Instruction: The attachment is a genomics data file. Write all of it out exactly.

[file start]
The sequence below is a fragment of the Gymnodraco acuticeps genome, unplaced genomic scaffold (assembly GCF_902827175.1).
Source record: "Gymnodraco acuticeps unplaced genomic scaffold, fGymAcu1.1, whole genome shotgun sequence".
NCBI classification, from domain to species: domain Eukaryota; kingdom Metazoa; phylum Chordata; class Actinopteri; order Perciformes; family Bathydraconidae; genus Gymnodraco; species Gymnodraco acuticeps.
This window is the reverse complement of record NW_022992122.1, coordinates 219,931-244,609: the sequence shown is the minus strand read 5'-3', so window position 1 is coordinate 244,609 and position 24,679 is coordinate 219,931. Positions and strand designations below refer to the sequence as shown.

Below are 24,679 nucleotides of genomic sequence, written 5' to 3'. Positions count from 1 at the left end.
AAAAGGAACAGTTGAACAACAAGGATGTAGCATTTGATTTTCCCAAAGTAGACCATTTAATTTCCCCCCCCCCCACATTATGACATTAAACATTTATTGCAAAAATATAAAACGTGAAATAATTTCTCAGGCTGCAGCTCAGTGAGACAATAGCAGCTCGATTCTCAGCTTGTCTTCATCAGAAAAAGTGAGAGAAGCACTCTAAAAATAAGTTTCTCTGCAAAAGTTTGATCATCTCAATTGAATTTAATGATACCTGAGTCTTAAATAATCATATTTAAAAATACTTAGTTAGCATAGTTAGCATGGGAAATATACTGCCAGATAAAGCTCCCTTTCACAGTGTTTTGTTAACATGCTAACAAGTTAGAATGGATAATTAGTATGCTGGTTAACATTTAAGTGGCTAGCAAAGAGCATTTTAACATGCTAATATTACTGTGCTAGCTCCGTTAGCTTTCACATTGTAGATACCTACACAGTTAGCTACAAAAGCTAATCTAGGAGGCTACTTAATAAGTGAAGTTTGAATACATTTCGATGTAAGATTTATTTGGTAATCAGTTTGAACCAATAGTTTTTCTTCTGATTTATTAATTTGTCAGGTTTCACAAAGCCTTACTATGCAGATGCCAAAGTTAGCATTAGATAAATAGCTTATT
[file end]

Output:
The sequence below is a fragment of the Gymnodraco acuticeps genome, unplaced genomic scaffold (assembly GCF_902827175.1).
Source record: "Gymnodraco acuticeps unplaced genomic scaffold, fGymAcu1.1, whole genome shotgun sequence".
NCBI classification, from domain to species: domain Eukaryota; kingdom Metazoa; phylum Chordata; class Actinopteri; order Perciformes; family Bathydraconidae; genus Gymnodraco; species Gymnodraco acuticeps.
This window is the reverse complement of record NW_022992122.1, coordinates 219,931-244,609: the sequence shown is the minus strand read 5'-3', so window position 1 is coordinate 244,609 and position 24,679 is coordinate 219,931. Positions and strand designations below refer to the sequence as shown.

Below are 24,679 nucleotides of genomic sequence, written 5' to 3'. Positions count from 1 at the left end.
AAAAGGAACAGTTGAACAACAAGGATGTAGCATTTGATTTTCCCAAAGTAGACCATTTAATTTCCCCCCCCCCCACATTATGACATTAAACATTTATTGCAAAAATATAAAACGTGAAATAATTTCTCAGGCTGCAGCTCAGTGAGACAATAGCAGCTCGATTCTCAGCTTGTCTTCATCAGAAAAAGTGAGAGAAGCACTCTAAAAATAAGTTTCTCTGCAAAAGTTTGATCATCTCAATTGAATTTAATGATACCTGAGTCTTAAATAATCATATTTAAAAATACTTAGTTAGCATAGTTAGCATGGGAAATATACTGCCAGATAAAGCTCCCTTTCACAGTGTTTTGTTAACATGCTAACAAGTTAGAATGGATAATTAGTATGCTGGTTAACATTTAAGTGGCTAGCAAAGAGCATTTTAACATGCTAATATTACTGTGCTAGCTCCGTTAGCTTTCACATTGTAGATACCTACACAGTTAGCTACAAAAGCTAATCTAGGAGGCTACTTAATAAGTGAAGTTTGAATACATTTCGATGTAAGATTTATTTGGTAATCAGTTTGAACCAATAGTTTTTCTTCTGATTTATTAATTTGTCAGGTTTCACAAAGCCTTACTATGCAGATGCCAAAGTTAGCATTAGATAAATAGCTTATT